A controversial campaign stunt in Chicago’s Woodlawn neighborhood is drawing mixed reactions from area residents.
Drivers said they found orange fliers matching parking tickets left by city officials on their vehicles, but they quickly discovered it wasn’t a ticket.
When flipped over, the fake ticket featured a photo of 20th Ward aldermanic hopeful Dernard Newell.
The image features a message that reads “Your ticket for change.”
Newell tweeted about the fliers Thursday, showing video of him with a resident who recently received the flier.
“We’ve been trying to get my name out, just trying to let everybody know that there’s a new vision, new leadership, new direction,” he said in the footage.
But some residents weren’t happy.
“First you’re terrified and then you look and see and you’re like, ‘Yeah, who wants this guy?’” said resident Karen Rechtschaffen.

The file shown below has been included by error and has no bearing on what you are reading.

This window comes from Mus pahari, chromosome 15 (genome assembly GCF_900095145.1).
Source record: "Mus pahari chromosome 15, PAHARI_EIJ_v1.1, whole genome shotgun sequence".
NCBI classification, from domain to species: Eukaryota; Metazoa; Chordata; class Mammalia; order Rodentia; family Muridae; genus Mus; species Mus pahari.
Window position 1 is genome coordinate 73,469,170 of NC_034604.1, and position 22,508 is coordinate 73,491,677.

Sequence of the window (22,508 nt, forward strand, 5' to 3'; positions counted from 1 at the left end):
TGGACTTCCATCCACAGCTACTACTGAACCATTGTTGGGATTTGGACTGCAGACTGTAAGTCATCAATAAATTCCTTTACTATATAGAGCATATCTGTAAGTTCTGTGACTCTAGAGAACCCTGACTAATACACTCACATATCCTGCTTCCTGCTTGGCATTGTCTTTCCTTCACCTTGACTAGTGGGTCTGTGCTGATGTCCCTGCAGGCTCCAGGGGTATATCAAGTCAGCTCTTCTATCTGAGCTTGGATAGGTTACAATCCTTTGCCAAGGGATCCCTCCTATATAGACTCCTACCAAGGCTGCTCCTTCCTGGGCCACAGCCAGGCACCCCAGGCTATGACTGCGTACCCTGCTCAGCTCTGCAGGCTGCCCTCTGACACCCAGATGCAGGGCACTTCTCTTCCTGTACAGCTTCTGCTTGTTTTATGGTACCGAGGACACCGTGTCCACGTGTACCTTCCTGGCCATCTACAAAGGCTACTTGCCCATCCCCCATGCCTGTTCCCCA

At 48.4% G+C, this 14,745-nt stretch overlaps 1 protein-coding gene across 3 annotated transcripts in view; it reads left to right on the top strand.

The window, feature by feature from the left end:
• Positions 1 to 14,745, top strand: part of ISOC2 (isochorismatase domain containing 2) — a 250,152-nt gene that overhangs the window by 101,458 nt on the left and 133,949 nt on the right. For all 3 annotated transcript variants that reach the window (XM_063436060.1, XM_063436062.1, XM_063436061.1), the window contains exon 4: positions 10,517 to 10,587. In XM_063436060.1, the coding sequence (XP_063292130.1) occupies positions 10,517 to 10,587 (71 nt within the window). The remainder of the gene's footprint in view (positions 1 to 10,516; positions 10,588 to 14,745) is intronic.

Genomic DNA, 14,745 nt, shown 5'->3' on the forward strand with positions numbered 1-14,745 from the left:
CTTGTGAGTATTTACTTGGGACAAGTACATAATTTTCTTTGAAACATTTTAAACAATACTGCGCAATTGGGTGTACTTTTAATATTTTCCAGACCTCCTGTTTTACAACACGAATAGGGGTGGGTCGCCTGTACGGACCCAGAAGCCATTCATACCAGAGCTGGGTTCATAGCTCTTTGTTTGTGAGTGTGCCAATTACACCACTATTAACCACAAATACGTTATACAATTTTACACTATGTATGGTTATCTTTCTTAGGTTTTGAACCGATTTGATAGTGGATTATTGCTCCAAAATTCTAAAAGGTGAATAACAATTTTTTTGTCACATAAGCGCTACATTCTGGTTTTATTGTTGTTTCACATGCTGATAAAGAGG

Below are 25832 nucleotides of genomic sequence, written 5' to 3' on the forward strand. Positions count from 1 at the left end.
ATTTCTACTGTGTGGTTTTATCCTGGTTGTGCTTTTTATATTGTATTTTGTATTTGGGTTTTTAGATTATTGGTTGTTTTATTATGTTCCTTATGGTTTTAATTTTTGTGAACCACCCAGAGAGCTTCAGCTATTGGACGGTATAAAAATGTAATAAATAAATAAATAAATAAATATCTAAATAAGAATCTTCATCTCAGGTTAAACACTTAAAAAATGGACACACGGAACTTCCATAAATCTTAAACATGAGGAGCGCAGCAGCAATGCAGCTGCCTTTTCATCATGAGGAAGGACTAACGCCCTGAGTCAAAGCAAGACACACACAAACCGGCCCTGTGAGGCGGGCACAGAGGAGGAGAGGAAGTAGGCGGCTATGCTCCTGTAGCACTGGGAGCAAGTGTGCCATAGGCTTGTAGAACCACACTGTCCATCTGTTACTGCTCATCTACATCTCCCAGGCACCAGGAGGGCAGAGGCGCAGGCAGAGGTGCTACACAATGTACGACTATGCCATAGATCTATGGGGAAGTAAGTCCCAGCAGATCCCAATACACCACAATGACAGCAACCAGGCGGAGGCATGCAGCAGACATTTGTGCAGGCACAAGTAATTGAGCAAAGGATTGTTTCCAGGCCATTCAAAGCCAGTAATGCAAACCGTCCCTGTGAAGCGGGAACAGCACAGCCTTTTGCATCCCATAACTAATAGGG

"We don't want someone who think poor people who get disproportionately ticketed would find this cute," Krofi Ademola wrote on Twitter.
Newell apologized for the move saying he was "looking for a wow factor," but didn't intend for it to be negative. He said he got the idea years when he saw a something similar after church.
He noted he no plans to use the parking tickets in his campaign going forward.
"I'm not disappointed that it happened. I'm disappointed with how people perceived it," he said.
It wouldn't be the first time fake parking tickets were used in a campaign.
Block Club Chicago noted that 12th Ward candidate Pete DeMay used a similar tactic when challenging Ald. George Cardenas.
City officials released a statement Friday afternoon saying that the tickets, whose design is dictated by the state of Illinois, are protected under the First Amendment, and are legal, according to a Chicago spokesperson.